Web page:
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'Sub-prime Chernobyl': So gold has to be hit hard

Section: Daily Dispatches

Massive Loan Revocations
Expected from U.S. Banks

By Ambrose Evans-Pritchard
The Telegraph, London
Tuesday, June 26, 2007

The United States faces a severe credit crunch as mounting losses on risky forms of debt catch up with the banks and force them to curb lending and call in existing loans, according to a report by Lombard Street Research.

The group said the fast-moving crisis at two Bear Stearns hedge funds had exposed the underlying rot in the US sub-prime mortgage market, and the vast nexus of collateralised debt obligations known as CDOs.

"Excess liquidity in the global system will be slashed," it said. "Banks' capital is about to be decimated, which will require calling in a swathe of loans. This is going to aggravate the US hard landing."

Charles Dumas, the group's global strategist, said the failed auction of assets seized from one of the Bear Stearns funds by Merrill Lynch had revealed the dark secret of the CDO debt market. The sale had to be called off after buyers took just $200 million of the $850 million mix.

"The banks were not prepared to bid over 85 percent of face value for CDOs rated A or better," he said.

"God knows how low the price would have dropped if they had kept on going. We hear buyers were lobbing bids at just 30 percent.

"We don't know what the value of this debt is because the investment banks shut down the market in a cover-up so that nobody would know. There is $750 billion of dubious paper out there in the form of CDOs held by banks that have a total capitalisation of $850 billion."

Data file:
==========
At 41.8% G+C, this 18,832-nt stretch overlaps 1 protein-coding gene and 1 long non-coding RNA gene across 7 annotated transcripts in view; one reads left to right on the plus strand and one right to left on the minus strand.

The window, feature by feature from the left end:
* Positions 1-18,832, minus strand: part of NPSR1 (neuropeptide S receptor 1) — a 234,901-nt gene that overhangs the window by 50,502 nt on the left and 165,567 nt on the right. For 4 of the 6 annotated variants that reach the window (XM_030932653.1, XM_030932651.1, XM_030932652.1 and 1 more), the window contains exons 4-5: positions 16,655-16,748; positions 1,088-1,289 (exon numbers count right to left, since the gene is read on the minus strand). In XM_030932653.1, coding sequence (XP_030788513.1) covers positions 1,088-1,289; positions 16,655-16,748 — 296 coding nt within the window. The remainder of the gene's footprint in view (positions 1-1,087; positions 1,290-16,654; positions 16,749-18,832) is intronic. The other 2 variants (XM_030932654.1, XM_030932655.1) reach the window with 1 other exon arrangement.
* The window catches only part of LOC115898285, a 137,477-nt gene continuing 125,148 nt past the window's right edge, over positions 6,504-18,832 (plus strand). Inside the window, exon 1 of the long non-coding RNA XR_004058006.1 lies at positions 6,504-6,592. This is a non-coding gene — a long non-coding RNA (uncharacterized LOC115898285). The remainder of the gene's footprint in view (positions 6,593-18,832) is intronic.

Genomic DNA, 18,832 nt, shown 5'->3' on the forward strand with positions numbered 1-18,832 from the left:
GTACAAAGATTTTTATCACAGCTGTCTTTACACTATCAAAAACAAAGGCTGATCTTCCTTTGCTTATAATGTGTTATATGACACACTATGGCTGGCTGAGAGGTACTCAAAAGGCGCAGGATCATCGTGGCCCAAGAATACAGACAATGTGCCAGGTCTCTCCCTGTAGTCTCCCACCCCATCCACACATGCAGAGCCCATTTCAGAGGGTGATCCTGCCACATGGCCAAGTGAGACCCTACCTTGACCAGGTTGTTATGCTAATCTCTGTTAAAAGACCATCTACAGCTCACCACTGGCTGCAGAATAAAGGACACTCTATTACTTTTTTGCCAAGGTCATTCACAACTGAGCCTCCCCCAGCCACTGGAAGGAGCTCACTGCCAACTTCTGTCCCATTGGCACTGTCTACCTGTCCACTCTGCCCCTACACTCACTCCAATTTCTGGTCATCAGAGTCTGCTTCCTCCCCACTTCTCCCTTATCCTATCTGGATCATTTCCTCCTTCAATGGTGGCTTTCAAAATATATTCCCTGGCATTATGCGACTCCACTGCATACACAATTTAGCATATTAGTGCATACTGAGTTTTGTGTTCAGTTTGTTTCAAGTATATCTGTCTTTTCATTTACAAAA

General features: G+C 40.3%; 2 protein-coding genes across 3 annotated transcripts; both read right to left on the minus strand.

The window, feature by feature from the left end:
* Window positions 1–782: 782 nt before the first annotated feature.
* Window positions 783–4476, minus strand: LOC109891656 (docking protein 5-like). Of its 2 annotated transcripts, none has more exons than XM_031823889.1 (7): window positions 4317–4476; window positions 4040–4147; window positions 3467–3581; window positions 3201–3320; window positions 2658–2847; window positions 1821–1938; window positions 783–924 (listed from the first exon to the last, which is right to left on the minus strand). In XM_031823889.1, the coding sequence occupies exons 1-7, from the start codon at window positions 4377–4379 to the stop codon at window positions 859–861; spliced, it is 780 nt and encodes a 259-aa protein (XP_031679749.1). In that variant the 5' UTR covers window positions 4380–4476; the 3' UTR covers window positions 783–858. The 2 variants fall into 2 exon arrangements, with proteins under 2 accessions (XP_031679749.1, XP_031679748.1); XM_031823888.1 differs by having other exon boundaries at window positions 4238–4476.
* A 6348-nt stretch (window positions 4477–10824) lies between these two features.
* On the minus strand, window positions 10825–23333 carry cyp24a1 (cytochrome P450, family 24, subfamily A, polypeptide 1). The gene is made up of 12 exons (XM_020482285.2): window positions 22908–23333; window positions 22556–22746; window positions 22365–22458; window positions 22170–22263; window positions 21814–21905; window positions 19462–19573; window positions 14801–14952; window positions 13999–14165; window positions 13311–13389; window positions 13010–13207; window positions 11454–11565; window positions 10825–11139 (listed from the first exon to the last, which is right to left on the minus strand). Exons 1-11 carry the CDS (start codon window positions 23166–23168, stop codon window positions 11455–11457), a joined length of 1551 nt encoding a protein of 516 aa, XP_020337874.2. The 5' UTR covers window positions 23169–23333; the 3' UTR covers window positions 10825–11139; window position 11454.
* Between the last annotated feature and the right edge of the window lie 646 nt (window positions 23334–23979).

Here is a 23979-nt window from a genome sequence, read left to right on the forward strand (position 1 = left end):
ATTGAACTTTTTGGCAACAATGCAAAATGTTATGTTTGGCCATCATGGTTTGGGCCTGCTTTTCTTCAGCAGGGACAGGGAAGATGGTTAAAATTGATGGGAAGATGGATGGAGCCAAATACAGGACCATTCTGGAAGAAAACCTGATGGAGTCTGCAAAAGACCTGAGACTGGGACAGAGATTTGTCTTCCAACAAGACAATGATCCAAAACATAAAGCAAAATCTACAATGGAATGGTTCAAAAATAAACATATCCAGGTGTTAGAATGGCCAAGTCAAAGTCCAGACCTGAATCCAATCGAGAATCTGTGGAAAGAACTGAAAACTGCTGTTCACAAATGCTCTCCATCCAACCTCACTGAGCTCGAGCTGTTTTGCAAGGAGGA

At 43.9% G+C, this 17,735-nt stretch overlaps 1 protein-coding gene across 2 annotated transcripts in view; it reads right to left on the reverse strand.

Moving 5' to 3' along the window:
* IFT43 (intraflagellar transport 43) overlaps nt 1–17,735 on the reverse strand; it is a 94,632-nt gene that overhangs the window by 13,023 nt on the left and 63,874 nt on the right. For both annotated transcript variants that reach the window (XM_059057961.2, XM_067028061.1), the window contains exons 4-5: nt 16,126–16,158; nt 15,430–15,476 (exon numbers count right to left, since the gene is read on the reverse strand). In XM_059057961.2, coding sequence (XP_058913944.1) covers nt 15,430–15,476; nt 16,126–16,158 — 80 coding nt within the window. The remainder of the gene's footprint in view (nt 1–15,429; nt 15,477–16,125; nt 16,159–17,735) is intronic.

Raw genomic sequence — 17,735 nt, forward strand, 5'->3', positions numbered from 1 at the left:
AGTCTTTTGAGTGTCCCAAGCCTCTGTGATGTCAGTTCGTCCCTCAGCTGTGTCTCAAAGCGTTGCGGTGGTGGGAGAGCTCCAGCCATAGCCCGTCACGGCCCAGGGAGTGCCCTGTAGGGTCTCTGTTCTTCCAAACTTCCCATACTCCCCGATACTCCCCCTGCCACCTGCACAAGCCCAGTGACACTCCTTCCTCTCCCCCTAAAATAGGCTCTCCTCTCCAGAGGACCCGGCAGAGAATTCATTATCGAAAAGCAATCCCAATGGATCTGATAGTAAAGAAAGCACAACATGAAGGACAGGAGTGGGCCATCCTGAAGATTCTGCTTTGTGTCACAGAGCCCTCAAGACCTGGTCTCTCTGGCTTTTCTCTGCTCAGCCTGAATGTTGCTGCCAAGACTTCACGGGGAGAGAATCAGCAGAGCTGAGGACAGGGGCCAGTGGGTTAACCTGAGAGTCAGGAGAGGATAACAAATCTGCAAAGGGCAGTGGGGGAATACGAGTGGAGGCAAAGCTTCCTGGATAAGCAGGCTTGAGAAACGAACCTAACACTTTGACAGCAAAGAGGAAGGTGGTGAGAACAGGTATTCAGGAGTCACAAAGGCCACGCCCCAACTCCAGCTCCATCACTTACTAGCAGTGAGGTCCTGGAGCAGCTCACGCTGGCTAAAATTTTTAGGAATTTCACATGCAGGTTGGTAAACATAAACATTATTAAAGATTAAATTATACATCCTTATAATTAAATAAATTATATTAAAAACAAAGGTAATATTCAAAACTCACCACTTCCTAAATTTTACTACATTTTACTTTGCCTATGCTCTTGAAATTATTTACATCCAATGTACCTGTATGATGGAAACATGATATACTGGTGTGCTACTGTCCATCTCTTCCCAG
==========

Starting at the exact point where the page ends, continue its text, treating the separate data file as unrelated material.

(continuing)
US property writer Paul Muolo described the Bear Stearns crisis as the "subprime Chernobyl," saying the bank had created a "cone of silence."

Abandoned by fellow banks, Bear Stearns has now put up $3.2 billion of its own money to rescue one of the funds, a quarter of its capital.

This is the biggest bailout since the Long-Term Capital Management crisis in 1998, which Bear Stearns refused to join at the time. Bear Stearns is now alone, a case of rough justice being served.

Lombard Street's warning comes as fresh data from the US National Association of Realtors shows that the glut of unsold homes reached a record of 8.9 months supply in May. Sales of existing homes slid to an annual rate of 5.99 million.

The median price fell for the 10th month in a row to $223,700, down almost 14 percent from its peak in April 2006. This is the steepest drop since the 1930s.

The Mortgage Lender Implode-Meter that tracks the US housing markets claims that 86 major lenders have gone bankrupt or shut their doors since the crash began.

The latest are Aegis Lending, Oak Street Mortgage, and The Mortgage Warehouse.

"There isn't a recovery about to happen," said Ara Hovanian, head of the building group Hovanian Enterprise.

Nouriel Roubini, economics professor at New York University, said there were now concerns about "systemic risk fallout" from the Bear Stearns debacle as investors look more closely at the real value of CDOs.

"These highly illiquid securities have been priced so far on unrealistic and distorted credit ratings as the ratings industry has been complicit," he said.

"They have not been rerated in a way that is consistent with rising subprime default rates," he said. "That is why Wall Street is in a panic. Losses will be massive once these assets are correctly priced to market."

Lombard Street said the Bear Stearns fiasco was the tip of the iceberg. The greatest risk lies in the "toxic tranches" of lower-grade securities held by the banks.

Much-trumpeted claims that banks had shifted off the riskiest credit exposure on to the asset markets was "largely a fiction," said Mr Dumas.

The worst of the US property crisis has yet to hit since there is an overhang of $2,000 billion of mortgages with adjustable rates that have yet to be reset. Many borrowers could see payments jump by half, or even double.

At the same time, a spike in 10-year US bond yields by 0.65 percentage points over the last six weeks has drastically repriced the cost of fixed mortgages, knocking away a key prop for the US housing market.

"With defaults at their highest in the 37 years that records have been kept, it could be a long hot summer," said Mr Dumas.

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